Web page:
Christmas on the Rocks – circa 1914

Maude and Will spent “part of our Xmas” with friends outdoors; the group seems to be bathing or swimming.

The occasion was memorialized with a photograph.

This postcard photograph was sent to “G. + D.”

On the reverse, Maude and Will express a “wish you could have been with us”.

The identities of the celebrants, and their location, are not disclosed.

A group of men and women, and one boy, are posed on rocks protruding from a beach.

It is difficult to tell if the site is a large lake or the bay of a larger body of water.

The woman are wearing bathing dresses with bathing caps; the bathing headgear of one woman resembles a bonnet.

The men are wearing bathing suits that resemble long underwear – with chest and thighs covered.

The protection of modesty required a great loss of comfort and ability to swim.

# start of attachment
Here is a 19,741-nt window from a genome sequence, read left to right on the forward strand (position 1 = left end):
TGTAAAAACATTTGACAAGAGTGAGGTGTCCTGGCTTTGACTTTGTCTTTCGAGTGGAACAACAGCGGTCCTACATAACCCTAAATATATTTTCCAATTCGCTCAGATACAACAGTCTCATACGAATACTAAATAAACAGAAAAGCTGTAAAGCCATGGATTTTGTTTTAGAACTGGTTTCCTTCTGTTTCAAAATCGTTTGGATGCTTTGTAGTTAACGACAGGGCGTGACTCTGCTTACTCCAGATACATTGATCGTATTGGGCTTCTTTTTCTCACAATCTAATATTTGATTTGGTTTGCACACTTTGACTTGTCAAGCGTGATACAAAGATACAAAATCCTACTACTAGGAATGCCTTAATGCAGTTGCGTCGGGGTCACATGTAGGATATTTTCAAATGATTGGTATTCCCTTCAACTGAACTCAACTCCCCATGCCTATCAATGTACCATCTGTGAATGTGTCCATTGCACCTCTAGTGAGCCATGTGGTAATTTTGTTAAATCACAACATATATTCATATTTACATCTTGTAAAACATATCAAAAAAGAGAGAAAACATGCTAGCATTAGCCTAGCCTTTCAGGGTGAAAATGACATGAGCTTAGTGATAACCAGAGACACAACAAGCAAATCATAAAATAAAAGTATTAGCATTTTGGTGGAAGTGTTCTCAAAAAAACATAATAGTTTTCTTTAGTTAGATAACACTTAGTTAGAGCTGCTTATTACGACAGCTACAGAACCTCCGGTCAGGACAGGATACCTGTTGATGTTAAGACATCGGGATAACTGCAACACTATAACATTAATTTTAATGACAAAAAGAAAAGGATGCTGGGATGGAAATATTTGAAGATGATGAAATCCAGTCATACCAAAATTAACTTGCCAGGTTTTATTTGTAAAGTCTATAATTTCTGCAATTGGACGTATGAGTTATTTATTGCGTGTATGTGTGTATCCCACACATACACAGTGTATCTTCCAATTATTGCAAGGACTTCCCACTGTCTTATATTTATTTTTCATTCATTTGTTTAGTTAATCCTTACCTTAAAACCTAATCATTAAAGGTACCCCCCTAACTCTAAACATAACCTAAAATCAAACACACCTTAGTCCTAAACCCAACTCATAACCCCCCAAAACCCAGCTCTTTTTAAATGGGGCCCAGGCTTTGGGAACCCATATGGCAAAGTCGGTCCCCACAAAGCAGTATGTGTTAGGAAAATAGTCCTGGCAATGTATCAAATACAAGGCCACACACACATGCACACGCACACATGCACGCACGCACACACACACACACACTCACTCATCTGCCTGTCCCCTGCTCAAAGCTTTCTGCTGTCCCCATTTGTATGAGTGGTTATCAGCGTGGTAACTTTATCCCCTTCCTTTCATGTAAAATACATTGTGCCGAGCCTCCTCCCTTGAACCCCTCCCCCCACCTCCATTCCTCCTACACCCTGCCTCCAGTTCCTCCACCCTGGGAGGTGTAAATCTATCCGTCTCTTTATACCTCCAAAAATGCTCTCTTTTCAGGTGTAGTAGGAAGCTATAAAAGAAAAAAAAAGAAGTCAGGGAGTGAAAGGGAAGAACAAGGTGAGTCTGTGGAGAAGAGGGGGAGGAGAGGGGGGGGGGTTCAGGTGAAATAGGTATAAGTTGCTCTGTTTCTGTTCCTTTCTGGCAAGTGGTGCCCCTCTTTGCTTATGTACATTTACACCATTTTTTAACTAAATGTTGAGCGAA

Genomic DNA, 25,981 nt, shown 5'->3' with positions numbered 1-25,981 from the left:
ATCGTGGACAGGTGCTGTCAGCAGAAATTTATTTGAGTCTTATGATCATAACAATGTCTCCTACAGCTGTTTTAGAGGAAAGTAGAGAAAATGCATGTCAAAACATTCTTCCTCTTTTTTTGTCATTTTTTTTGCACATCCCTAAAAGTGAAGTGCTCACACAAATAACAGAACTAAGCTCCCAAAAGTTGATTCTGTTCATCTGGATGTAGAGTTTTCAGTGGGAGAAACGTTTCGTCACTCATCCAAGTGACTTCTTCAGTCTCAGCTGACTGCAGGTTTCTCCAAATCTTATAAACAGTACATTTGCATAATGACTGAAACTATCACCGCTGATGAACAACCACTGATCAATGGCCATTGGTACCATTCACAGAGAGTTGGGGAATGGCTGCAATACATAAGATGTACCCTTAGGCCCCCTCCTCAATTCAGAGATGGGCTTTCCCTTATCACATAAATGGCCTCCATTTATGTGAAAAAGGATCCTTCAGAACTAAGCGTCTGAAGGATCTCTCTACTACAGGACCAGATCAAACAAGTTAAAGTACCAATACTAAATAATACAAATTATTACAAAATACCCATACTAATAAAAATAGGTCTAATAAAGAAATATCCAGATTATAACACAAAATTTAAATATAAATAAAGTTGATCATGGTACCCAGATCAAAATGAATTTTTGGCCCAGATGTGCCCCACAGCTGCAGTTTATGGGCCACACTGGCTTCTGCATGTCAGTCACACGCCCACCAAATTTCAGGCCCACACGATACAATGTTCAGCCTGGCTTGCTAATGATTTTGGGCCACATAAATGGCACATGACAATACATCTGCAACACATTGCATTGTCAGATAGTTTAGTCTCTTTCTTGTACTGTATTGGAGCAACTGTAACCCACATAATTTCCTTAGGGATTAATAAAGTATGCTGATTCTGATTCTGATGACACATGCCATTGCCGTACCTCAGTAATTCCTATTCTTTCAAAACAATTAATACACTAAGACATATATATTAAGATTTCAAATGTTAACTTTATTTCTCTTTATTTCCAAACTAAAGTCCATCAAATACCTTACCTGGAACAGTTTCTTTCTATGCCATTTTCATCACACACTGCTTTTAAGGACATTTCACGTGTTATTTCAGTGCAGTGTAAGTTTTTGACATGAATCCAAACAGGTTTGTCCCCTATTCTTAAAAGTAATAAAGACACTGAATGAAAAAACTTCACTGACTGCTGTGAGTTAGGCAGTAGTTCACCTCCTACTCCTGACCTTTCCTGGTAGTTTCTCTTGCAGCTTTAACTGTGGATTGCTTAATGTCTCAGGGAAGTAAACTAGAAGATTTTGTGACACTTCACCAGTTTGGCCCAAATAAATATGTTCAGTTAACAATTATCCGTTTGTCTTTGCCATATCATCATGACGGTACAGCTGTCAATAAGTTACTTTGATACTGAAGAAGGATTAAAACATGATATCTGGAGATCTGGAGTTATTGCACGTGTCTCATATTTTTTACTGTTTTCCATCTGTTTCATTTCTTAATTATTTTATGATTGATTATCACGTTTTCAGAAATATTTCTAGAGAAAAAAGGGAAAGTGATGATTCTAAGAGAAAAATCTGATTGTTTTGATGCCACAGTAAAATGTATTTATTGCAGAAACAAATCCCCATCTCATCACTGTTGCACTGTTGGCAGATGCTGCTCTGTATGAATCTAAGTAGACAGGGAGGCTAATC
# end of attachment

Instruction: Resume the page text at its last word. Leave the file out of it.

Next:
Except for the smiling child, no one looks especially happy – although photograph conventions or possible glare might explain the pained looks.

(There is a faint smile on the faces of the man jauntily leaning on the rocks at the left, and the woman seated at the extreme right.)

I believe the postcard was printed in the United States; the geography of the Union would have included a few places where beach-side celebrations of Christmas were feasible.

The postcard represents both the impulse to share photographs as Christmas greetings and the non-traditional celebration of the winter holiday.


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